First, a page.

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View Full Version : Norton Commando Interstate Mk 11 a 1974



ELIMINATOR
21-03-07, 17:30
What do you know about these? Vaguely thinking about one. What should I look out for?

From what I've read, & correct me if I'm wrong.

It's non electric start, gearchange on the right:eek: 5 gallon tank, not sure if as std. it has vernier adjusment on the Isolastics.

cookie
21-03-07, 17:32
i rather fancy one myself, but it would need to be the small tank Roadster 'cos they look so sexy.

Clive
21-03-07, 17:57
What do you know about these? Vaguely thinking about one. What should I look out for?

From what I've read, & correct me if I'm wrong.

It's non electric start, gearchange on the right:eek: 5 gallon tank, not sure if as std. it has vernier adjusment on the Isolastics.

Watch out for Frame damage - ensure you check headstock is not twisted - try not to check this while on the mainstand.

Gearbox (layshaft) bearings - hopefully replaced a long time ago with roller type.

Probably shimmed Isolastic - try and check free-play and pull back gaiters to check not seized.

Check no damage to exhaust threads and locking tabs present.

Best if points have been replaced. Check coils are undamaged.

Visual inspection of wiring loom.

Check seals on brake caliper.

Difficult to check if primary drive chain is shagged.

My 74 roadster suffered from all of above at some stage in its life ;)

Schtum
21-03-07, 17:58
I'm a bit rusty on MkIIA. I had a MkIII. Wasn't the vernier adjustment of the Isolastics introduced with the MkIII..?

I'd imagine that every Commando on the planet has had the main bearings replaced by now so it should have a "Superblend" bottom end. Typical Norton engineering......fit barrel shaped rollers to allow the crank to flex.

As for the other stuff, yes you're correct. Again, the electric start, left foot gearchange and rear disc brake were introduced with the MkIII. By MkIIA, they'd become a bit wheezy and restricted. An early 750 is actually a more exciting ride.

Blackal
21-03-07, 18:44
Have a trawl through the Norton Owners Club:

Nortons'R'Us (http://www.nortonownersclub.org/)

They were (and still are) stunning bikes, but I don't think I could get used to the brake/gear anomaly (or kick-starts on a high compression engine :blast )

On the plus side:

a) The sound from the exhausts (more like a pipe for the engine to shout down)

b) The wiring loom can be drawn on the back of a fag packet.


Mate of mine has a Dunstall Norton from the US (apparently raced there) - starts every time :thumb2

Al :D

Rob Farmer
21-03-07, 18:50
One of my favourite bikes :cool:

I think the guys have pretty much summed it up. The gearbox bearing is quite strange when it's on its way out. The kickstart slowly works its way down as you ride along :eek The 750 was the better engine but the frames/handling got better on the later bikes, apparently, the 850 motor only came about to suit the Yanks who wanted bigger cc engines :rolleyes:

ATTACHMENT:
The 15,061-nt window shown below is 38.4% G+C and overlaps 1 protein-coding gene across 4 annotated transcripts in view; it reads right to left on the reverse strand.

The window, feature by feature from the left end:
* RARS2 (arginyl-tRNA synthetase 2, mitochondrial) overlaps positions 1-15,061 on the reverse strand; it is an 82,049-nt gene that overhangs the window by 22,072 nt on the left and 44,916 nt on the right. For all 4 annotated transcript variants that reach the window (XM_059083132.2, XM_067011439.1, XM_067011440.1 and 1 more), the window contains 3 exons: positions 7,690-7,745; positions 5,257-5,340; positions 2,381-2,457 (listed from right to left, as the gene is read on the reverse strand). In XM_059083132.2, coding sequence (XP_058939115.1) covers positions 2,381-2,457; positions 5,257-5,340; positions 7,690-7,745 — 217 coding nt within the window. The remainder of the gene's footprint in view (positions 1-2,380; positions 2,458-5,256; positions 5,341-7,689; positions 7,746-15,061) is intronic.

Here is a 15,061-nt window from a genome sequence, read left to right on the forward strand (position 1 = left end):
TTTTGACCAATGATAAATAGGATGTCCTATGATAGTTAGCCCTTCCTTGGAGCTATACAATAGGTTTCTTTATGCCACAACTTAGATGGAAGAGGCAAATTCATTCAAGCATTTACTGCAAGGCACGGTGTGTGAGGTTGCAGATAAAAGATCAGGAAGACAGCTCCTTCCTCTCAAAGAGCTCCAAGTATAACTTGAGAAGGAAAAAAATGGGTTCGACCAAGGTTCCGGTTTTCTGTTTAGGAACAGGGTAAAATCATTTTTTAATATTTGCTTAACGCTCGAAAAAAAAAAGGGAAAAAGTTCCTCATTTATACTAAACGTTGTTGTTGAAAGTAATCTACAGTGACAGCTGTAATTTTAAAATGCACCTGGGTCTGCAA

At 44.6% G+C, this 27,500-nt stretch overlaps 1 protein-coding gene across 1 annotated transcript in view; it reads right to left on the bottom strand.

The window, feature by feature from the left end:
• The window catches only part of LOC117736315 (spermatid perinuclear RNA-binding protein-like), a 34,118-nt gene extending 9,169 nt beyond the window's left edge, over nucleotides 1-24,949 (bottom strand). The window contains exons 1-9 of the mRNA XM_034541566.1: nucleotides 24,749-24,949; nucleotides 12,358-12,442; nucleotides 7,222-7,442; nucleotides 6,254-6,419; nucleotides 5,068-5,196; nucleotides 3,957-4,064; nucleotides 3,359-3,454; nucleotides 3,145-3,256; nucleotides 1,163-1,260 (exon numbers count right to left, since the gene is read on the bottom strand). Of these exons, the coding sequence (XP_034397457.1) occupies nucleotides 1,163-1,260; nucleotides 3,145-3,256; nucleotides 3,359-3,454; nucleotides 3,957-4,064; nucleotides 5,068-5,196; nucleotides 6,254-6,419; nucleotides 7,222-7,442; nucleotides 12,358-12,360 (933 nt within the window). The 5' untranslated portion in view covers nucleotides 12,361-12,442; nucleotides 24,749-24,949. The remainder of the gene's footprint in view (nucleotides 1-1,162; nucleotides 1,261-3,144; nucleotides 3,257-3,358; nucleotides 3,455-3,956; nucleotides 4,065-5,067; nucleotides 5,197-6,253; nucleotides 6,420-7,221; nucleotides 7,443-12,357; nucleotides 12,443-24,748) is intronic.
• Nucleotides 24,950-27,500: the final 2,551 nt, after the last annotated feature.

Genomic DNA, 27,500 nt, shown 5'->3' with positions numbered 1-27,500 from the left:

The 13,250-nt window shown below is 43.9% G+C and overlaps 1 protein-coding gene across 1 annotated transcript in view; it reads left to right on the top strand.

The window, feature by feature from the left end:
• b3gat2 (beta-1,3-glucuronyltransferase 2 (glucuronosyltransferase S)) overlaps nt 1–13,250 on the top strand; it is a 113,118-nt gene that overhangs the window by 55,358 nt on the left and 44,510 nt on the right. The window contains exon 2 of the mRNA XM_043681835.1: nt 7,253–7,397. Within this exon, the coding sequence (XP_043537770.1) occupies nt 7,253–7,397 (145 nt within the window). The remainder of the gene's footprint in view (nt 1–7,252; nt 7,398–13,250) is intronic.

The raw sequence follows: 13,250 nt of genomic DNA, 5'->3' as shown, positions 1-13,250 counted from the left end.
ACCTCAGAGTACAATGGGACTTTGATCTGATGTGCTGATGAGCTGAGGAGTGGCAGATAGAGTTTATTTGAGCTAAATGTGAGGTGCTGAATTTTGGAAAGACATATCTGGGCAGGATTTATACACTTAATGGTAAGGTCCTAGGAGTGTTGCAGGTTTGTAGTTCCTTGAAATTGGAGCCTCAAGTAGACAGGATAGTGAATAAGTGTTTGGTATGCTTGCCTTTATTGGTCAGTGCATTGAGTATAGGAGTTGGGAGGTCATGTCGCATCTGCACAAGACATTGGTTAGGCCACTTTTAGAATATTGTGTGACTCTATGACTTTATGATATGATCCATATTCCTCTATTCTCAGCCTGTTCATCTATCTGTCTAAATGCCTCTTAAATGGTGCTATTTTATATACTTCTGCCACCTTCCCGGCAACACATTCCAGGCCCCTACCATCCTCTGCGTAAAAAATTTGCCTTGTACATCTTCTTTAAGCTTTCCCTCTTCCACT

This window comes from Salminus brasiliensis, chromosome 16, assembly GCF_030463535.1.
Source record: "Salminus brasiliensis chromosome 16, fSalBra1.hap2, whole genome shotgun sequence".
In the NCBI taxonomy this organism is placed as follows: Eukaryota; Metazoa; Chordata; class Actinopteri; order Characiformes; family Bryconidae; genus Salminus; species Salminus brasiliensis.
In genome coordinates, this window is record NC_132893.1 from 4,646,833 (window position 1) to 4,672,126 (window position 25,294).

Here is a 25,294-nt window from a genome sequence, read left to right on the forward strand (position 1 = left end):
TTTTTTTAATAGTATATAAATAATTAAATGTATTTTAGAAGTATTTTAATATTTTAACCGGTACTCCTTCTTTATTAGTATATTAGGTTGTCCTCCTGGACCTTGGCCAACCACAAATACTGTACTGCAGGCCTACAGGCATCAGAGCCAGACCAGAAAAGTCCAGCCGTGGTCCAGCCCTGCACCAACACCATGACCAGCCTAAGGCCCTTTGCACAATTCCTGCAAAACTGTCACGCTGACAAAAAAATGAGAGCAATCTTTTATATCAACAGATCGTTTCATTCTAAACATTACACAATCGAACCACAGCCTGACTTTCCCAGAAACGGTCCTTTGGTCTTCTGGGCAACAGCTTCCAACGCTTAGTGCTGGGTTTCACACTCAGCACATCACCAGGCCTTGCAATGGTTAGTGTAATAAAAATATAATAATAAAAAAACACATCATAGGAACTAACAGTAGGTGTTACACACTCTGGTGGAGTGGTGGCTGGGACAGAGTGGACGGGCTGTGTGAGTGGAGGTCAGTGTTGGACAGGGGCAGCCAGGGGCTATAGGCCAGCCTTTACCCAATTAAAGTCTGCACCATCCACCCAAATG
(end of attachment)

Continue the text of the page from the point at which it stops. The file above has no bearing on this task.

There are some really badly fitted belt drive conversions, once fitted it's difficult to go back to chain.

Cracking bikes though. You will forgive them anything once you hear that exhaust, especially if its a well sorted 750 :cool:

cookie
21-03-07, 18:56
Classic Bike Commando "Dossier" here (http://www.classicbike.co.uk/pdf/618/217929.pdf)

everything you'll need to know i suspect :)

ELIMINATOR
21-03-07, 19:15
Thanks for the advice chaps, especially you Cookie, I've just read it all.

http://cgi.ebay.co.uk/ws/eBayISAPI.dll?ViewItem&rd=1&item=270100895979&ssPageName=STRK:MEWA:IT&ih=017

What do you think, lives in same town as me. I've got his number, I'll have a look at the weekend. Probably go beyond what I am prepared to pay,,, I think??????????

Current thoughts are that if I don't get on with it, I shouln't lose anything. Sounds like I'm trying to talk myself into it!

xbootie
21-03-07, 19:31
Must admit i have always fancied one too, either a mk2 or mk3, keep us updated as to what you get :thumb

ELIMINATOR
21-03-07, 20:01
NO NO NO.......IF IF IF :nenau

Schtum
21-03-07, 20:14
What do you think, lives in same town as me. I've got his number, I'll have a look at the weekend. Probably go beyond what I am prepared to pay,,, I think??????????


It's not original, if that matters. It's got an 18" rear rim instead of the original 19". It's also got a big disc brake on the front and the caliper doesn't look like the original Girling. It's been fitted with the US spec, or similar, handlebars. UK spec are a much nicer bend and even with those holding anything over a sustained 90 mph gets pretty tiring. Originally it would have been fitted with the annular discharge silencers with the large black caps in the centre of the outlet. It's been fitted with the earlier, 750 style, pea shooter reverse cone silencers. That used to be a desirable mod, I had them on my MkIII. I don't know how it's viewed nowadays.

alimey4u2
21-03-07, 20:16
Watch out for thin or pitted chrome on the fork stantions & wheels. Also; the clutch tended to slip after a while ( mine did. ) Nice bike for the year.....